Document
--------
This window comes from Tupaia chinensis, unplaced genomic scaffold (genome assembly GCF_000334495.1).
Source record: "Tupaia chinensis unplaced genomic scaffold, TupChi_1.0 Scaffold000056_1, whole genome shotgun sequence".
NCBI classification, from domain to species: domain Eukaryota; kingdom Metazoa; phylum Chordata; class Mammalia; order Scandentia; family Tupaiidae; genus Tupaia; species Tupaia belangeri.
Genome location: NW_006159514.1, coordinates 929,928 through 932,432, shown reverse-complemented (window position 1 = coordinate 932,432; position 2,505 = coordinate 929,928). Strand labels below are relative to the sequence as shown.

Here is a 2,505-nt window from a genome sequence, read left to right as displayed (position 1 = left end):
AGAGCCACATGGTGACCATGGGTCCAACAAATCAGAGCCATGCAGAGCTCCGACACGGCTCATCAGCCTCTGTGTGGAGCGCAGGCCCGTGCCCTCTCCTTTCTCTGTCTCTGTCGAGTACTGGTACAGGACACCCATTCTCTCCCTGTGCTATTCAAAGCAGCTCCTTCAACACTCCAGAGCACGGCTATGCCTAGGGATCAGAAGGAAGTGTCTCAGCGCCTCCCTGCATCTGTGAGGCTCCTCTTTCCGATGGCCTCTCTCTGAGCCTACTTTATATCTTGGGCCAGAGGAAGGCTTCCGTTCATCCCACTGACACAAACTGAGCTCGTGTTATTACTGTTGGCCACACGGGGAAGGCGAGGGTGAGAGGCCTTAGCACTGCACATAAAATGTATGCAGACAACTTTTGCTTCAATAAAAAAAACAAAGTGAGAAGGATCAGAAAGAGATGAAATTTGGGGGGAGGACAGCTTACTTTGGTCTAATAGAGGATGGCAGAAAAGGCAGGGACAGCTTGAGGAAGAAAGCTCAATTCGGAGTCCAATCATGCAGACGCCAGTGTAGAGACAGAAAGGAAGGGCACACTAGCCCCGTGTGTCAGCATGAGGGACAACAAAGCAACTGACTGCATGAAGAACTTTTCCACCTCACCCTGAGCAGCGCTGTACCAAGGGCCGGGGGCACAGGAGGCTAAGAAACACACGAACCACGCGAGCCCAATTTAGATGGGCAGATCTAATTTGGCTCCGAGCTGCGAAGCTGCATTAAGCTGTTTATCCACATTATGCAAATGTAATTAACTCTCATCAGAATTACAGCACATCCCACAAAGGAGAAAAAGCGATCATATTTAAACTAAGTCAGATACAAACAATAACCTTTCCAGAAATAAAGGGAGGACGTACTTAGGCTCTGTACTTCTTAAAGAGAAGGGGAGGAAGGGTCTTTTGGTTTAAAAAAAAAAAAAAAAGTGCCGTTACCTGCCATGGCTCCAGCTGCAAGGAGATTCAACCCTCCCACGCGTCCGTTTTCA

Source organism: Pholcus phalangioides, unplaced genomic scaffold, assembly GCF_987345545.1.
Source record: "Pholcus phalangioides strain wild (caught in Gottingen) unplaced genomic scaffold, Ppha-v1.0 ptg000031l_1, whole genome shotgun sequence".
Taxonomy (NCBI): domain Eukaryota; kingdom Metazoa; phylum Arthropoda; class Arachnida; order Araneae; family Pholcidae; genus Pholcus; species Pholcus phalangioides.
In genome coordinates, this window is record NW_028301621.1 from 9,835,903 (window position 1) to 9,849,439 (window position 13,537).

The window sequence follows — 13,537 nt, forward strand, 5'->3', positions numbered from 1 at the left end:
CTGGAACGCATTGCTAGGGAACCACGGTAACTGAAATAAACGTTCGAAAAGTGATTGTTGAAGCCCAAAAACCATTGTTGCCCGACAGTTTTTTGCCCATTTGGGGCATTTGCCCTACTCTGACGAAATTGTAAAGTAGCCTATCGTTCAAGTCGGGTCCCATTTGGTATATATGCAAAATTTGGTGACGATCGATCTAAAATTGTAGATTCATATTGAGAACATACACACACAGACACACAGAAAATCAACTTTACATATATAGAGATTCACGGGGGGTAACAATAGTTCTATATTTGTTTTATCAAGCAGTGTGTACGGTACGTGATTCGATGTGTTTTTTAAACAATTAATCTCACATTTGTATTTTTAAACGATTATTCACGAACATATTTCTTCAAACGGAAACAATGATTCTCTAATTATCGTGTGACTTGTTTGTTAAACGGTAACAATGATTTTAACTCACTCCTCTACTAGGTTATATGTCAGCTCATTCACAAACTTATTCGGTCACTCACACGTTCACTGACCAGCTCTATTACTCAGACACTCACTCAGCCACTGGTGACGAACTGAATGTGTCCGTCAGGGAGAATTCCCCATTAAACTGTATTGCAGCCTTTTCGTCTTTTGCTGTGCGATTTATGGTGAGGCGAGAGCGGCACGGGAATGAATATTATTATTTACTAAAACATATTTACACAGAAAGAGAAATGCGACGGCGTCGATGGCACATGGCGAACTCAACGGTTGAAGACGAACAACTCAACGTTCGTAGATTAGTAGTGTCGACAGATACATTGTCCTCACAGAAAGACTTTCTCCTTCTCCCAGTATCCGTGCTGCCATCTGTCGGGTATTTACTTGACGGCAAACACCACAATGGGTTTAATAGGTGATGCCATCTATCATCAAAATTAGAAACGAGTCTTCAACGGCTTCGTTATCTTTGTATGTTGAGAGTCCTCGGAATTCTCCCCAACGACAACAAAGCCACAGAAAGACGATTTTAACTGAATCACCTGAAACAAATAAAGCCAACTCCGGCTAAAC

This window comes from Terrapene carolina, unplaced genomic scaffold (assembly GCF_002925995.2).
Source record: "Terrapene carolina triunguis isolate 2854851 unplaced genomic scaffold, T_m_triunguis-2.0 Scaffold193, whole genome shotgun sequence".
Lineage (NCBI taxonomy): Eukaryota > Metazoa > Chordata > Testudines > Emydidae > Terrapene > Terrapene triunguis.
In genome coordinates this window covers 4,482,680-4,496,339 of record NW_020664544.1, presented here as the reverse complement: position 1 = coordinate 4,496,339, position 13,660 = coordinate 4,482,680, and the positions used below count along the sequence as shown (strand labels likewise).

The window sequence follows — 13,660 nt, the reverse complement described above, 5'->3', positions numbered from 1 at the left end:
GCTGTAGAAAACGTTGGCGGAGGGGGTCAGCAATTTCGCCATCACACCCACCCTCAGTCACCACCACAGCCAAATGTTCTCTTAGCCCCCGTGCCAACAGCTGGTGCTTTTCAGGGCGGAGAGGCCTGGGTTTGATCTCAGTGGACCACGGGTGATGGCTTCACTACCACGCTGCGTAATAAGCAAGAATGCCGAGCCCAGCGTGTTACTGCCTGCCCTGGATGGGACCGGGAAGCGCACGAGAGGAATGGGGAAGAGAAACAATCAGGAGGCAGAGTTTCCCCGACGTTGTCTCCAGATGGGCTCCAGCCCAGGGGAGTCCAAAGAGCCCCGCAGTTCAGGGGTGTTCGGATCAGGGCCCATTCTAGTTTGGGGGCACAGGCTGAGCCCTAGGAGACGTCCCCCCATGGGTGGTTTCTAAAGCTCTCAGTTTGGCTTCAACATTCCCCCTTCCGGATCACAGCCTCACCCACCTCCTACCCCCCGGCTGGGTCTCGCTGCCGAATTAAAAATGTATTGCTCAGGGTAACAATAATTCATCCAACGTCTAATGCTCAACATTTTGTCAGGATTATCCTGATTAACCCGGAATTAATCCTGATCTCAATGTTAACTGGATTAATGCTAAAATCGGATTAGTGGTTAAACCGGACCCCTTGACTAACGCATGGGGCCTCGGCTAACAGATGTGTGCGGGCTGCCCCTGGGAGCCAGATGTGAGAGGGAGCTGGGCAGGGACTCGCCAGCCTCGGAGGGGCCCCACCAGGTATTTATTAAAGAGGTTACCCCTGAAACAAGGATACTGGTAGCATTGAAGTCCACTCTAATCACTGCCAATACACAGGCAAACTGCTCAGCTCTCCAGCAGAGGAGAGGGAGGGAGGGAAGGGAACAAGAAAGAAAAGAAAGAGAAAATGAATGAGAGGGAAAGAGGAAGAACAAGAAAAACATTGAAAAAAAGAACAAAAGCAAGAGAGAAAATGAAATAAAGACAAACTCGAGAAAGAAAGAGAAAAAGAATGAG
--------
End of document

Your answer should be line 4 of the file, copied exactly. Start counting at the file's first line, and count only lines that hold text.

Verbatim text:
Genome location: NW_006159514.1, coordinates 929,928 through 932,432, shown reverse-complemented (window position 1 = coordinate 932,432; position 2,505 = coordinate 929,928). Strand labels below are relative to the sequence as shown.